Portugal. The Man @ MacEwan Ballroom in Calgary, AB, Canada
Review & Photography by: Tilley Bruce
For most, -25 degrees celsius, is not the weather you’d prefer to go out in. Though neither the frigid temperature or the impending snow storm fazed the Canadian concert goers who flocked to MacEwan Hall on February 6, 2018 in tank tops and sneakers-the usual mid winter attire- to see the sold out Portugal. The Man show in Calgary, Alberta. From Wasilla, Alaska, Portugal. The Man is no stranger to the cold, and embodies the true spirit of an indie rock group that has built its roots in the eclectic culture of Portland, Oregon. Using catchy and uptempo alternative beats while discussing themes of war, youth, and social issues in their songs, the Feel It Still artists have garnered numerous awards for their vivacious singles that provide their listeners with memorable tunes to sing along to.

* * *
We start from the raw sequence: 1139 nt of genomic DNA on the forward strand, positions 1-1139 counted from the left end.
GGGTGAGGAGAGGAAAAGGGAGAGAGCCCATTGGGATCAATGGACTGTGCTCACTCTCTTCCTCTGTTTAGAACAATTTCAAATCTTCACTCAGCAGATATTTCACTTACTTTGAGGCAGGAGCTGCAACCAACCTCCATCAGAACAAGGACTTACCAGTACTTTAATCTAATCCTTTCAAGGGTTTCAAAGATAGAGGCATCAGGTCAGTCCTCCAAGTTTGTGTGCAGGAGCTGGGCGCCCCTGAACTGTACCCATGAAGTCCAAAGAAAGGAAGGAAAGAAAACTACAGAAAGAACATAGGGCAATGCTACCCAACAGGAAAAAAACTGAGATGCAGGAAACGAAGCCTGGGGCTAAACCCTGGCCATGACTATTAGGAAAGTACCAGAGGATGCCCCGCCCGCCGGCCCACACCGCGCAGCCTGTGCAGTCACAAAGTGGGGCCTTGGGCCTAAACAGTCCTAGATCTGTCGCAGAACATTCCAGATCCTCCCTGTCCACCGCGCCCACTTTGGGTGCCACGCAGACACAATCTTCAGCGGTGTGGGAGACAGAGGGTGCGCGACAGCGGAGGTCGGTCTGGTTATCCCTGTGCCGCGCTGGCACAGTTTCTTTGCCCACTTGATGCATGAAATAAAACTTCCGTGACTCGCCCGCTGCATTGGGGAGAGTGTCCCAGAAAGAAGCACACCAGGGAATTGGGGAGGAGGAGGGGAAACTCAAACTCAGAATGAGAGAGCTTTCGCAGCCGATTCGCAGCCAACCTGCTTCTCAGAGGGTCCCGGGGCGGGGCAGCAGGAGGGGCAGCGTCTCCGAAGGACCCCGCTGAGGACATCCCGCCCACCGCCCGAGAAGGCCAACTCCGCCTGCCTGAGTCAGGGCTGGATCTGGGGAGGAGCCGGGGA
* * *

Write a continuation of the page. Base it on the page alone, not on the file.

Despite the massive blow up in popularity as a result of their most recent album Woodstock, the band still has a reserved temperament that appears as an awkward rigidity when performing live. However, this was remedied by their casual, down to earth demeanor that presented as a focussed dedication in replicating the level of quality performed in the studio and can be heard throughout each track on their albums. To accompany the musical performance, a combination of timed lighting as well as a screen displayed behind the group projecting a series of abstract imagery to reflect both the attitude of each song and match the quirky appeal Portugal. The Man is known for. The audience maintained a constant sway, held in a trance driven by the display of color and sound. Feel It Still, allowed for both die hard fans and less familiar folks alike to get into the vibe of the performance, as other familiar recent singles such a “Live In The Moment” and “Rich Friends” had the same effect. As unconventional as their methods of performing without any stage banter were, they still provided the audience with a show that moved the crowd in the same way they do when being played on the radio.